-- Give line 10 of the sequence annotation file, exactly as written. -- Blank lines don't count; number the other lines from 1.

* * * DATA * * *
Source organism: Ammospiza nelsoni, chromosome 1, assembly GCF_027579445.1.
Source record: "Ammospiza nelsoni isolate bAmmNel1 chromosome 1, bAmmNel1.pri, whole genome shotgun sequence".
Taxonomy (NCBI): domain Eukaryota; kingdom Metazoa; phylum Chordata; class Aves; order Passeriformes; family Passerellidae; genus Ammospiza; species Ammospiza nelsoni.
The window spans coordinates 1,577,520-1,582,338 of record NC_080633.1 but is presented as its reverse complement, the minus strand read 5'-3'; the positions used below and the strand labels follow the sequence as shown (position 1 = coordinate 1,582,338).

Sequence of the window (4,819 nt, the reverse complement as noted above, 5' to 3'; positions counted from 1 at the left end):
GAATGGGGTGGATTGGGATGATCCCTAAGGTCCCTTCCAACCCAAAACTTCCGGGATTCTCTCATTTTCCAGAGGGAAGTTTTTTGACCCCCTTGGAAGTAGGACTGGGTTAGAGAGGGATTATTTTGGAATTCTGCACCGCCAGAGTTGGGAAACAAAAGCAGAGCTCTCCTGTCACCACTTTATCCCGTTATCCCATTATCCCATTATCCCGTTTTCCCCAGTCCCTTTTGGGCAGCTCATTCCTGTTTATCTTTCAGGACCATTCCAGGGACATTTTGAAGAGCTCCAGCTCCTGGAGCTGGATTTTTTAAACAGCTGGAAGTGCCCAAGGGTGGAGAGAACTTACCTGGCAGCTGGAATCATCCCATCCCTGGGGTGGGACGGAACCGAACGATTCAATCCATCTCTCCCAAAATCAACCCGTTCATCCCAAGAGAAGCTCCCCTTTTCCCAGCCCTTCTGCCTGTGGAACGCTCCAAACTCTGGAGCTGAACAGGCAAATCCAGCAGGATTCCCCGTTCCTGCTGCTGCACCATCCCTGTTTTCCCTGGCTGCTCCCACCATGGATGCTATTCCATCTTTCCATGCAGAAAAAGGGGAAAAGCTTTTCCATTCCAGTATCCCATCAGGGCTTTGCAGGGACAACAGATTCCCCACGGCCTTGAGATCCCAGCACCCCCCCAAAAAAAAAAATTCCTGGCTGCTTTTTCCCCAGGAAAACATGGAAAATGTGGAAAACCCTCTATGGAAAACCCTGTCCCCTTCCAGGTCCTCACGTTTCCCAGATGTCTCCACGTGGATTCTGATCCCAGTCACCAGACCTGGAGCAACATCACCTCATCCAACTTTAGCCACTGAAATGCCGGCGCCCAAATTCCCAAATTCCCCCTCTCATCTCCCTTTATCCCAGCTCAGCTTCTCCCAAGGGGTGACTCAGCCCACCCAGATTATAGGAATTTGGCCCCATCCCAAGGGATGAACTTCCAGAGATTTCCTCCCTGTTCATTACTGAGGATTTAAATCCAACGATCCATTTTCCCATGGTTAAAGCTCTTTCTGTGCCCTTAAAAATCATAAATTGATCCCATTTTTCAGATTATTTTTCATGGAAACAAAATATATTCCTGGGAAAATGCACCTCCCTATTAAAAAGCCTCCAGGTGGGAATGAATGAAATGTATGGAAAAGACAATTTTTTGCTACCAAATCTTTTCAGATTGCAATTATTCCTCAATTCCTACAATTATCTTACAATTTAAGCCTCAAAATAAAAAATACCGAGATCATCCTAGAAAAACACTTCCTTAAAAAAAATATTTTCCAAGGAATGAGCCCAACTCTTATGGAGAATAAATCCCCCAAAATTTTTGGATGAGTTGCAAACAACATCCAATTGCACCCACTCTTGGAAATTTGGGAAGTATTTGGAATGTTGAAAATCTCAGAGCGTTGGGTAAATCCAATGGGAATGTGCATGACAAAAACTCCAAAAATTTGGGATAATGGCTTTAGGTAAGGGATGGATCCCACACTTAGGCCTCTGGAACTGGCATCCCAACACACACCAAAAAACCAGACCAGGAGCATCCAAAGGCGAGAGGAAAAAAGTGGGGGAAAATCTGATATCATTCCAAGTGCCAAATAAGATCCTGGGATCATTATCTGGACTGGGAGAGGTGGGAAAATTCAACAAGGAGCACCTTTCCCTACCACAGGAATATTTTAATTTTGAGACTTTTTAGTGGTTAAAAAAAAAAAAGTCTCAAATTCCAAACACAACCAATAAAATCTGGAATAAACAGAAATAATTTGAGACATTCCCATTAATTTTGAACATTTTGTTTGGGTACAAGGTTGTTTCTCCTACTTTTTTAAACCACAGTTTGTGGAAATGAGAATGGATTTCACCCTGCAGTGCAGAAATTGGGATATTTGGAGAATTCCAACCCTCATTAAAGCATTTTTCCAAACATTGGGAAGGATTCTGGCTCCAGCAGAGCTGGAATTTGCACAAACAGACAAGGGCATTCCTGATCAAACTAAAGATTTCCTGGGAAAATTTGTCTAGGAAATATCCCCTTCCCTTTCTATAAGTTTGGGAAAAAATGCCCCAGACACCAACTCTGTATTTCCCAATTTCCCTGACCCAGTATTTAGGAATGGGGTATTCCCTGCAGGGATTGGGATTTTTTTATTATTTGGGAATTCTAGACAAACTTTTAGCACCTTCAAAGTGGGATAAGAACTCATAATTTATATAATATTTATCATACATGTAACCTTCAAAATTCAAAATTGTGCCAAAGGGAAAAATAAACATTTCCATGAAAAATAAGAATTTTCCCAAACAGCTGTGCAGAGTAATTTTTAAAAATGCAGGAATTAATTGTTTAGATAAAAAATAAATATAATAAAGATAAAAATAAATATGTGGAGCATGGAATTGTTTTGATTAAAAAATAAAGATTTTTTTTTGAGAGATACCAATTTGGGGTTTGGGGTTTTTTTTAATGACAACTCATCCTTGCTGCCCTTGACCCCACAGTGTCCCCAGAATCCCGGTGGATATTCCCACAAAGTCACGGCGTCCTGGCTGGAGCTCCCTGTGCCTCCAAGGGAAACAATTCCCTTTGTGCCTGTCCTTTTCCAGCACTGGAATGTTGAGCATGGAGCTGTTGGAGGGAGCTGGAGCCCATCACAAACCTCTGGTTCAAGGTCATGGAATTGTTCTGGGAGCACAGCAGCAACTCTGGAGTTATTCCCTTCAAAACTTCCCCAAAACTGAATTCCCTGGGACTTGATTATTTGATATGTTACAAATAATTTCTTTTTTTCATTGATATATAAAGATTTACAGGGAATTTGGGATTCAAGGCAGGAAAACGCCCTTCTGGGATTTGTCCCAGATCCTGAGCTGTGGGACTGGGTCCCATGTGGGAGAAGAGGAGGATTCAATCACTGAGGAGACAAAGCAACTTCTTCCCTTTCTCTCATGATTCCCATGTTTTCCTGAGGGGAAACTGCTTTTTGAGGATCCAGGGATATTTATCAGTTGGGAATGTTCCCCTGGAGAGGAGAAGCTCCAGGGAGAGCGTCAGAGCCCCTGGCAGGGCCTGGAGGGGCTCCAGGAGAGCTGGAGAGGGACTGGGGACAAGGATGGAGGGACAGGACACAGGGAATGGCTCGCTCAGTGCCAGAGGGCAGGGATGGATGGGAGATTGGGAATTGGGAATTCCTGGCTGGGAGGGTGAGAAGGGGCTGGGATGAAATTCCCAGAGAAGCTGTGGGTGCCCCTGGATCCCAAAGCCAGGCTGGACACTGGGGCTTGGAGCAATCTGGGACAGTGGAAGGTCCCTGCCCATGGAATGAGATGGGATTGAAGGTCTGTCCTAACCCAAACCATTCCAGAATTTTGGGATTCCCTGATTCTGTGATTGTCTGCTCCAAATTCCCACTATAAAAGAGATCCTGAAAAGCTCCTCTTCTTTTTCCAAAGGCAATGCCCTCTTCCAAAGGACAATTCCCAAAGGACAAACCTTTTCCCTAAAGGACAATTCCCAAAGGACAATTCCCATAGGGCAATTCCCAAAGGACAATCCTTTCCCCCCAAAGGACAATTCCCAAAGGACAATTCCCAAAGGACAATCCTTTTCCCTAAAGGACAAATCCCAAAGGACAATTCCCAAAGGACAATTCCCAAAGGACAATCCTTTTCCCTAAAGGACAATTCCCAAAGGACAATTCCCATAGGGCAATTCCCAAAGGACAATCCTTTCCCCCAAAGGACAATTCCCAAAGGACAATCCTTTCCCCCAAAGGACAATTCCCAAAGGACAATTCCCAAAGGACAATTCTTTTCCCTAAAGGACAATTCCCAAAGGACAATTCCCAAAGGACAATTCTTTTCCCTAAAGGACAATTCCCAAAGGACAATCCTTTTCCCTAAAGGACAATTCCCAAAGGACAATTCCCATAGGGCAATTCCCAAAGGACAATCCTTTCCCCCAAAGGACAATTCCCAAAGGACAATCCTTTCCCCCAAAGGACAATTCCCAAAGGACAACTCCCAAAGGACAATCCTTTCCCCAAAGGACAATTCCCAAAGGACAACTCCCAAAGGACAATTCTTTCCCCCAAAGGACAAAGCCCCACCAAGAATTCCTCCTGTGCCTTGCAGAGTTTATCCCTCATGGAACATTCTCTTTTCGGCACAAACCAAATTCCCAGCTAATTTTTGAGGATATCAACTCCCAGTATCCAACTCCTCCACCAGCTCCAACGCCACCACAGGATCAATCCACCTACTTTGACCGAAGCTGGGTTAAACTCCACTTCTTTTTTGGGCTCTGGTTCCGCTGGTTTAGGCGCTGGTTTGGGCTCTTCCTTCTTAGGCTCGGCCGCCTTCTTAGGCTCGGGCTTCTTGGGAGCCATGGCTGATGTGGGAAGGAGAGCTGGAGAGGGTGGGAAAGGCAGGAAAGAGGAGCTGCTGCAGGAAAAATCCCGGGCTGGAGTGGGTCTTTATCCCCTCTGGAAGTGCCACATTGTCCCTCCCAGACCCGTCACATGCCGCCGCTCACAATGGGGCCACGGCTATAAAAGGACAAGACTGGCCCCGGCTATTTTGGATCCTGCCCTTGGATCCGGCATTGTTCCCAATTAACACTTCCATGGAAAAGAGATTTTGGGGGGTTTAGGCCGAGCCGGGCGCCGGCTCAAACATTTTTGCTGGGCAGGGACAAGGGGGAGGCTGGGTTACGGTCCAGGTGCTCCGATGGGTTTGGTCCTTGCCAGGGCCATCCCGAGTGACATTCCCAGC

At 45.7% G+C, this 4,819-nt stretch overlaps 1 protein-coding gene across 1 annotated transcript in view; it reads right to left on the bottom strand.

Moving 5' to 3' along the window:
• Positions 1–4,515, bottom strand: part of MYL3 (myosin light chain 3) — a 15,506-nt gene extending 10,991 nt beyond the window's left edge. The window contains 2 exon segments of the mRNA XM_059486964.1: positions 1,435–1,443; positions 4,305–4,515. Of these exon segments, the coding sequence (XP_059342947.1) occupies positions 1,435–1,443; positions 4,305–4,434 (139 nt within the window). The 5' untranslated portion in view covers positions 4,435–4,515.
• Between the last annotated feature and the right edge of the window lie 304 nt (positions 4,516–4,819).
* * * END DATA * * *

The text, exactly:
• Between the last annotated feature and the right edge of the window lie 304 nt (positions 4,516–4,819).